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Year : 2018  |  Volume : 9  |  Issue : 1  |  Page : 29

Epidemiology of Handheld Cell Phone Use While Driving: A Study from a South Indian City

Department of Community Medicine, Mysore Medical College and Research Institute, Mysore, Karnataka, India

Correspondence Address:
Sumanth Mallikarjuna Majgi
Department of Community Medicine, Mysore Medical College and Research Institute, Mysore, Karnataka
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Source of Support: None, Conflict of Interest: None

DOI: 10.4103/ijpvm.IJPVM_72_17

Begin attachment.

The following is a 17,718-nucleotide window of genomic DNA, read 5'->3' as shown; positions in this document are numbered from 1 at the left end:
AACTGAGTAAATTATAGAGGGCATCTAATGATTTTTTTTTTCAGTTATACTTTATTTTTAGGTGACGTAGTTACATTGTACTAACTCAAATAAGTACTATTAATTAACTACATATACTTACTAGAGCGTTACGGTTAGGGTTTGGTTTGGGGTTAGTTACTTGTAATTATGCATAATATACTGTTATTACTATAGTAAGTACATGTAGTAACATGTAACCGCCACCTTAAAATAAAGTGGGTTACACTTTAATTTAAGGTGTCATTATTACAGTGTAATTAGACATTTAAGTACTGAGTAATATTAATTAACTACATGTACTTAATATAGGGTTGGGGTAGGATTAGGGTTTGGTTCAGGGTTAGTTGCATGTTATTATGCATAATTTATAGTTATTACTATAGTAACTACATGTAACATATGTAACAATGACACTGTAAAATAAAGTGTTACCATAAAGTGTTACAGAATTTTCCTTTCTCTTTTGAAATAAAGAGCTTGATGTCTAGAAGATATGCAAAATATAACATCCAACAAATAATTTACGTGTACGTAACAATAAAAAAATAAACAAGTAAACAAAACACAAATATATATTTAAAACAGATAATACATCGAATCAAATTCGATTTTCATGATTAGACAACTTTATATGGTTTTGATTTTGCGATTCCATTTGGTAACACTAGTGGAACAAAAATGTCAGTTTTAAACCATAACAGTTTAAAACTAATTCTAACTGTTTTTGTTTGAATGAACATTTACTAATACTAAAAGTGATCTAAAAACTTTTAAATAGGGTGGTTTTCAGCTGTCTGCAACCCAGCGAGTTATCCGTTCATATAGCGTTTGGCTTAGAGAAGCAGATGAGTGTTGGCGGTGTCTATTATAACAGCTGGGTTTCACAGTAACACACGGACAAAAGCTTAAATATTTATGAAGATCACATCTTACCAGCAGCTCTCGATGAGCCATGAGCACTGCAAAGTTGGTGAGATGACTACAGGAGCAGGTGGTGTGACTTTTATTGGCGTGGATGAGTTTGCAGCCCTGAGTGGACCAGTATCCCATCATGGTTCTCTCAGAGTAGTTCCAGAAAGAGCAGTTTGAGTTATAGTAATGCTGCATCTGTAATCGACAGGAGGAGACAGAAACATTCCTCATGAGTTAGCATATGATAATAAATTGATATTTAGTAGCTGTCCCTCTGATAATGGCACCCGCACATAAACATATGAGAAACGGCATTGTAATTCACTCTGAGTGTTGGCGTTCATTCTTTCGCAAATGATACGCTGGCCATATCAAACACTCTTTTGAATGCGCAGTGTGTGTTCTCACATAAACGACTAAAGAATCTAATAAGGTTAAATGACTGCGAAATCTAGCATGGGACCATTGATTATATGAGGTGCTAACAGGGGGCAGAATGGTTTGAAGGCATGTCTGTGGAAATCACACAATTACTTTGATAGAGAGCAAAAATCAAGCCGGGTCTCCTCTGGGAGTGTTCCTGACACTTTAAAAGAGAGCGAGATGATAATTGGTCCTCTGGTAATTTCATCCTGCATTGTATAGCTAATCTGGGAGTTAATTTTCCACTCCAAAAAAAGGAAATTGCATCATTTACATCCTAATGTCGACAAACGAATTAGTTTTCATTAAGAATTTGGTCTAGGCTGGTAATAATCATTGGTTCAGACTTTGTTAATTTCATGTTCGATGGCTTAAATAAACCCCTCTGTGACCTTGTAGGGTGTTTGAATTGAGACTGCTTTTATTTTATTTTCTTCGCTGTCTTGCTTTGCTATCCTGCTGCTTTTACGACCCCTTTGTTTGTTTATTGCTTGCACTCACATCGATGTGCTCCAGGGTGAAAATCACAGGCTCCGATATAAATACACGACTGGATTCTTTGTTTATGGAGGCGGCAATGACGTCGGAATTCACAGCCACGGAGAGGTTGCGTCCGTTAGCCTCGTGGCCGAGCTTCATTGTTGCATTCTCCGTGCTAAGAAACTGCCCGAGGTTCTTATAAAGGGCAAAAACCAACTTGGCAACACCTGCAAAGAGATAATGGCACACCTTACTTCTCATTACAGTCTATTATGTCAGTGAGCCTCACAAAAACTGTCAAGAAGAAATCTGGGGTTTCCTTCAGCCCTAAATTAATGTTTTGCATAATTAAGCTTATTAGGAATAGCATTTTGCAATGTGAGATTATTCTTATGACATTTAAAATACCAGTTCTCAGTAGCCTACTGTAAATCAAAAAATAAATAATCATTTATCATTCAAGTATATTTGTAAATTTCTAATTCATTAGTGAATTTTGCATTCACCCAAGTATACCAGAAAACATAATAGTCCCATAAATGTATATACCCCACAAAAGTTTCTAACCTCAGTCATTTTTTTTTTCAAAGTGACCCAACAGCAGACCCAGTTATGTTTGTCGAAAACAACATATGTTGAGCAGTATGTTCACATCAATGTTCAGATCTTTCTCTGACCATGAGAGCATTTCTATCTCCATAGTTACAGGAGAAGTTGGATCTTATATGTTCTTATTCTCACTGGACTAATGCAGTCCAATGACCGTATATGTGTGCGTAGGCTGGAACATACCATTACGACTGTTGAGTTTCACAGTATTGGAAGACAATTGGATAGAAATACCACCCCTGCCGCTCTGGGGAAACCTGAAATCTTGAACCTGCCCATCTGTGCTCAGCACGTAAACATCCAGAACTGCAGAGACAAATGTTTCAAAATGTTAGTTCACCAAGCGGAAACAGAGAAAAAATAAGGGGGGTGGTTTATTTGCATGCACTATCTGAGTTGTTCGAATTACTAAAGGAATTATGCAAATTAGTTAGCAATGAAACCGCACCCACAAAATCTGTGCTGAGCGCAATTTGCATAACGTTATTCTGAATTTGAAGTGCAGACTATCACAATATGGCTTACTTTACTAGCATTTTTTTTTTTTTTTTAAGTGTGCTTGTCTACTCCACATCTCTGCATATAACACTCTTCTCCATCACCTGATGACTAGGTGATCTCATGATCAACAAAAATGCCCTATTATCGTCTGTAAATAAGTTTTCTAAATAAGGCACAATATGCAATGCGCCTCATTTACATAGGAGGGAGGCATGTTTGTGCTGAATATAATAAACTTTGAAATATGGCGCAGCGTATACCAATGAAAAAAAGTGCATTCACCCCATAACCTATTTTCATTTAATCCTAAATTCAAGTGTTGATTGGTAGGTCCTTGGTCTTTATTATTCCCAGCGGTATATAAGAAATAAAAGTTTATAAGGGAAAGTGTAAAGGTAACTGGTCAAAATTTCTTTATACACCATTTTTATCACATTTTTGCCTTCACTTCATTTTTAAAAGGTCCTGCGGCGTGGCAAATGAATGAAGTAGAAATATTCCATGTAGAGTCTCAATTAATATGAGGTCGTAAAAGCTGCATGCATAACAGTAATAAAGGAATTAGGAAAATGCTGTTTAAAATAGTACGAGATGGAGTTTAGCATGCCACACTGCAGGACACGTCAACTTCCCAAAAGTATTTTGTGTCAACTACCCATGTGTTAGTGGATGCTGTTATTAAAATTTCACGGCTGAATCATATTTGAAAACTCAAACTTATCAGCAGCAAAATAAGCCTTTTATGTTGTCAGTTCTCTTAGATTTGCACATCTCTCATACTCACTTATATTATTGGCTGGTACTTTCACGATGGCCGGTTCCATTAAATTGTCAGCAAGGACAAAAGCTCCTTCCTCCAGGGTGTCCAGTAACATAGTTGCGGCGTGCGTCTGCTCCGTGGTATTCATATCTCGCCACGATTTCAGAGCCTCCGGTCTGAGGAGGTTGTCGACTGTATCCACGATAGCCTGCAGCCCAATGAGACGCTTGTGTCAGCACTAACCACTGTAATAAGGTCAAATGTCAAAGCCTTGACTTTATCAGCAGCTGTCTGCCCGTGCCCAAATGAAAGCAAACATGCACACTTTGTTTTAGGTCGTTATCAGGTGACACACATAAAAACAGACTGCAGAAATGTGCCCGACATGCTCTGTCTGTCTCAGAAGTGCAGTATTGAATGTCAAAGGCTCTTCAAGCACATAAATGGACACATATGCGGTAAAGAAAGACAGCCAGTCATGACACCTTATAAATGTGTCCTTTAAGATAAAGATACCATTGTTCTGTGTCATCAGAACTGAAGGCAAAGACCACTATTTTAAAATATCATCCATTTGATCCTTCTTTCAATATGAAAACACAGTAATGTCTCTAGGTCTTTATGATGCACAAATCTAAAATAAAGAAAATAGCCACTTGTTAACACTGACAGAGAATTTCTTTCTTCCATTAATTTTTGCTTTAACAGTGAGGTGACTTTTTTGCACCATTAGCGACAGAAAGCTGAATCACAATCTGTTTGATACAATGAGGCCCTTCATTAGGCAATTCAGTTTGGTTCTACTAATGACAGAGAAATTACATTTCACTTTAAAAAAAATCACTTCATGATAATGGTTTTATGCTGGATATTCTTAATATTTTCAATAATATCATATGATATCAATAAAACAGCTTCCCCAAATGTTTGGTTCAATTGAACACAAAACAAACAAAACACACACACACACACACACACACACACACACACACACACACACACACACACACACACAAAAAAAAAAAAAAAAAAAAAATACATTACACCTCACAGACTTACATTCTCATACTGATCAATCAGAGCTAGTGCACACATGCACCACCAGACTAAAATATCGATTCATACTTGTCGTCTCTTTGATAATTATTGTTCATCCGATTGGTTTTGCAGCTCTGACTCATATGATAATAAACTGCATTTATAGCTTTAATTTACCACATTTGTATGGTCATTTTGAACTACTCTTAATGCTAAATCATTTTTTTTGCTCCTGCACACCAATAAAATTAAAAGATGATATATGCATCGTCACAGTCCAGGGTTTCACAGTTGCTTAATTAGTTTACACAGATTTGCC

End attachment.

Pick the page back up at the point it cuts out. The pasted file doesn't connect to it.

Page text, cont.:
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Background: Using cell phones while driving contribute to distractions which can potentially cause minor or major road traffic injuries and also stress among other drivers. With this background, the study was done to ascertain the proportion of handheld cell phone use while driving among road users in Mysore city and also patterns of the use by the day of week, type of road, and type of vehicle. Methods: The study was conducted in Mysore, Karnataka, India. Four stretches of roads were observed thrice daily for 1 week. The total number of vehicles passing through the stretch and the number and characteristics of drivers using hand-held cell was noted. Pearson's Chi-square test was used to ascertain the significance of the difference in proportions. Results: The overall proportion of cell phone users was calculated as 1.41/100 vehicles. The observed use of handheld cell phones was 1.78 times higher on nonbusy roads than busy roads (Χ2 = 25.79, P < 0.0001). More than 50% of the handheld phone users were driving a two wheeler, the proportion being 50.5% in busy roads, and 67% in nonbusy roads. There was no difference in the proportion of cell phone use by time of the day or across different days of the week. Conclusions: The proportion of drivers who use cell phones is found to be relatively lower, and use of cell phones was higher on nonbusy roads.

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